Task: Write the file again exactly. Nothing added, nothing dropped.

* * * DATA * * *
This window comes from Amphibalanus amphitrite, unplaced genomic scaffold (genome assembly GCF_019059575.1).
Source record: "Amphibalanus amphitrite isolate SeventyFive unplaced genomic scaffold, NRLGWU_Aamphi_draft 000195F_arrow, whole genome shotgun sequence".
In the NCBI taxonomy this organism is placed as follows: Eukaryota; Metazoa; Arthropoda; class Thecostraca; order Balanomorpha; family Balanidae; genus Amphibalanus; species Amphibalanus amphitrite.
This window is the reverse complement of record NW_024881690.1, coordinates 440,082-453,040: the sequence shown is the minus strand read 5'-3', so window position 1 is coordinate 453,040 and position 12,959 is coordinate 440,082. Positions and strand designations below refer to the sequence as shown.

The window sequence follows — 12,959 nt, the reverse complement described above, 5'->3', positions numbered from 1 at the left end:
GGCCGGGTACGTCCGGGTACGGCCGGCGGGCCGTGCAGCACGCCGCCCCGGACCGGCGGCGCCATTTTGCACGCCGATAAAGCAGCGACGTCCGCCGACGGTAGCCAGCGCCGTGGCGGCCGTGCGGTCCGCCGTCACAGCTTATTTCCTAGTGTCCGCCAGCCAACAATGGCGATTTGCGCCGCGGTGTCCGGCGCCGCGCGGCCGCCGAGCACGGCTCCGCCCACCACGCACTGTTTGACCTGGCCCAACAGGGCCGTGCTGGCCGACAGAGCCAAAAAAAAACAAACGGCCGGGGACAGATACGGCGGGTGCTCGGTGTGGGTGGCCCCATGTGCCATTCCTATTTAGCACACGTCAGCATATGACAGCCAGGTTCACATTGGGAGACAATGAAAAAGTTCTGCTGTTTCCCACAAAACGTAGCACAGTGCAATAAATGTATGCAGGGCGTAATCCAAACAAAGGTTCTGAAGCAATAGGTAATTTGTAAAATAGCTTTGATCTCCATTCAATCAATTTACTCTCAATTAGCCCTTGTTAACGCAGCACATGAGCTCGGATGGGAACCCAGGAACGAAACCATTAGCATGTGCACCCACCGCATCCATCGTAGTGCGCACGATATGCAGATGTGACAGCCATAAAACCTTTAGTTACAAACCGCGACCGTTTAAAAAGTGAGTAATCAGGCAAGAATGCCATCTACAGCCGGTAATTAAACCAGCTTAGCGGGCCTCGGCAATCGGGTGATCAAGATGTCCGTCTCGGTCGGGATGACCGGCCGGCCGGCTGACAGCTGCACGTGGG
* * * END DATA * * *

This window comes from Amphibalanus amphitrite, unplaced genomic scaffold (genome assembly GCF_019059575.1).
Source record: "Amphibalanus amphitrite isolate SeventyFive unplaced genomic scaffold, NRLGWU_Aamphi_draft 000195F_arrow, whole genome shotgun sequence".
In the NCBI taxonomy this organism is placed as follows: Eukaryota; Metazoa; Arthropoda; class Thecostraca; order Balanomorpha; family Balanidae; genus Amphibalanus; species Amphibalanus amphitrite.
This window is the reverse complement of record NW_024881690.1, coordinates 440,082-453,040: the sequence shown is the minus strand read 5'-3', so window position 1 is coordinate 453,040 and position 12,959 is coordinate 440,082. Positions and strand designations below refer to the sequence as shown.

The window sequence follows — 12,959 nt, the reverse complement described above, 5'->3', positions numbered from 1 at the left end:
GGCCGGGTACGTCCGGGTACGGCCGGCGGGCCGTGCAGCACGCCGCCCCGGACCGGCGGCGCCATTTTGCACGCCGATAAAGCAGCGACGTCCGCCGACGGTAGCCAGCGCCGTGGCGGCCGTGCGGTCCGCCGTCACAGCTTATTTCCTAGTGTCCGCCAGCCAACAATGGCGATTTGCGCCGCGGTGTCCGGCGCCGCGCGGCCGCCGAGCACGGCTCCGCCCACCACGCACTGTTTGACCTGGCCCAACAGGGCCGTGCTGGCCGACAGAGCCAAAAAAAAACAAACGGCCGGGGACAGATACGGCGGGTGCTCGGTGTGGGTGGCCCCATGTGCCATTCCTATTTAGCACACGTCAGCATATGACAGCCAGGTTCACATTGGGAGACAATGAAAAAGTTCTGCTGTTTCCCACAAAACGTAGCACAGTGCAATAAATGTATGCAGGGCGTAATCCAAACAAAGGTTCTGAAGCAATAGGTAATTTGTAAAATAGCTTTGATCTCCATTCAATCAATTTACTCTCAATTAGCCCTTGTTAACGCAGCACATGAGCTCGGATGGGAACCCAGGAACGAAACCATTAGCATGTGCACCCACCGCATCCATCGTAGTGCGCACGATATGCAGATGTGACAGCCATAAAACCTTTAGTTACAAACCGCGACCGTTTAAAAAGTGAGTAATCAGGCAAGAATGCCATCTACAGCCGGTAATTAAACCAGCTTAGCGGGCCTCGGCAATCGGGTGATCAAGATGTCCGTCTCGGTCGGGATGACCGGCCGGCCGGCTGACAGCTGCACGTGGG